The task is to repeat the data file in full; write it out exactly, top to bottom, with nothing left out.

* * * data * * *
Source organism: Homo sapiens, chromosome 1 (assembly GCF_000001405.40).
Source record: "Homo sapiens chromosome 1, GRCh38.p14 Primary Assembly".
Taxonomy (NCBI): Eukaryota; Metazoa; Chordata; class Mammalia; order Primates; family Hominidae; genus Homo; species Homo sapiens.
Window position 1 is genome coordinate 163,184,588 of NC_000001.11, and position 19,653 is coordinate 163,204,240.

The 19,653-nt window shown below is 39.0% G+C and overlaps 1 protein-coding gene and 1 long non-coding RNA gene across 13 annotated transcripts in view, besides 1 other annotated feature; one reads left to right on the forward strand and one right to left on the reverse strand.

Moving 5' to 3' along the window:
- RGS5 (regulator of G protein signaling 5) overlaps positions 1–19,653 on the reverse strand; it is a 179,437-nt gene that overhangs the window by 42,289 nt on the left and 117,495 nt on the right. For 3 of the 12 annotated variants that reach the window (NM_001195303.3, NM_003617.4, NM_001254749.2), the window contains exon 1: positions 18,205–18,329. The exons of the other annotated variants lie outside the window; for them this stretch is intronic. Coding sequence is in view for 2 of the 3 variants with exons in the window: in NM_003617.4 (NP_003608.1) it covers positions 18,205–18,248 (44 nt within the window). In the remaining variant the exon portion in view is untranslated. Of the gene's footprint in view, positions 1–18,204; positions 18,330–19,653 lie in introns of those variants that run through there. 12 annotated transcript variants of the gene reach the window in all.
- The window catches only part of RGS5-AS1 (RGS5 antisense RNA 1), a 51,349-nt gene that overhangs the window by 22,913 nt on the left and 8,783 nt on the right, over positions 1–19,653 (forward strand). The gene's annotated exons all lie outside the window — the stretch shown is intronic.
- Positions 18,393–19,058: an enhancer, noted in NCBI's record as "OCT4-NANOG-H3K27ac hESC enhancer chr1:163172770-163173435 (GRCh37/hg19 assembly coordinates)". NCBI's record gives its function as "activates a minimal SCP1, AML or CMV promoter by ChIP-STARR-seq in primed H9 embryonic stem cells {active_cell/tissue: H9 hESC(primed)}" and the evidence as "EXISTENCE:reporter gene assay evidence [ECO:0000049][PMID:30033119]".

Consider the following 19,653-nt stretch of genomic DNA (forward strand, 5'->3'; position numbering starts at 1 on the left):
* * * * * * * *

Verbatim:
Source organism: Homo sapiens, chromosome 1 (assembly GCF_000001405.40).
Source record: "Homo sapiens chromosome 1, GRCh38.p14 Primary Assembly".
Taxonomy (NCBI): Eukaryota; Metazoa; Chordata; class Mammalia; order Primates; family Hominidae; genus Homo; species Homo sapiens.
Window position 1 is genome coordinate 163,184,588 of NC_000001.11, and position 19,653 is coordinate 163,204,240.

The 19,653-nt window shown below is 39.0% G+C and overlaps 1 protein-coding gene and 1 long non-coding RNA gene across 13 annotated transcripts in view, besides 1 other annotated feature; one reads left to right on the forward strand and one right to left on the reverse strand.

Moving 5' to 3' along the window:
- RGS5 (regulator of G protein signaling 5) overlaps positions 1–19,653 on the reverse strand; it is a 179,437-nt gene that overhangs the window by 42,289 nt on the left and 117,495 nt on the right. For 3 of the 12 annotated variants that reach the window (NM_001195303.3, NM_003617.4, NM_001254749.2), the window contains exon 1: positions 18,205–18,329. The exons of the other annotated variants lie outside the window; for them this stretch is intronic. Coding sequence is in view for 2 of the 3 variants with exons in the window: in NM_003617.4 (NP_003608.1) it covers positions 18,205–18,248 (44 nt within the window). In the remaining variant the exon portion in view is untranslated. Of the gene's footprint in view, positions 1–18,204; positions 18,330–19,653 lie in introns of those variants that run through there. 12 annotated transcript variants of the gene reach the window in all.
- The window catches only part of RGS5-AS1 (RGS5 antisense RNA 1), a 51,349-nt gene that overhangs the window by 22,913 nt on the left and 8,783 nt on the right, over positions 1–19,653 (forward strand). The gene's annotated exons all lie outside the window — the stretch shown is intronic.
- Positions 18,393–19,058: an enhancer, noted in NCBI's record as "OCT4-NANOG-H3K27ac hESC enhancer chr1:163172770-163173435 (GRCh37/hg19 assembly coordinates)". NCBI's record gives its function as "activates a minimal SCP1, AML or CMV promoter by ChIP-STARR-seq in primed H9 embryonic stem cells {active_cell/tissue: H9 hESC(primed)}" and the evidence as "EXISTENCE:reporter gene assay evidence [ECO:0000049][PMID:30033119]".

Consider the following 19,653-nt stretch of genomic DNA (forward strand, 5'->3'; position numbering starts at 1 on the left):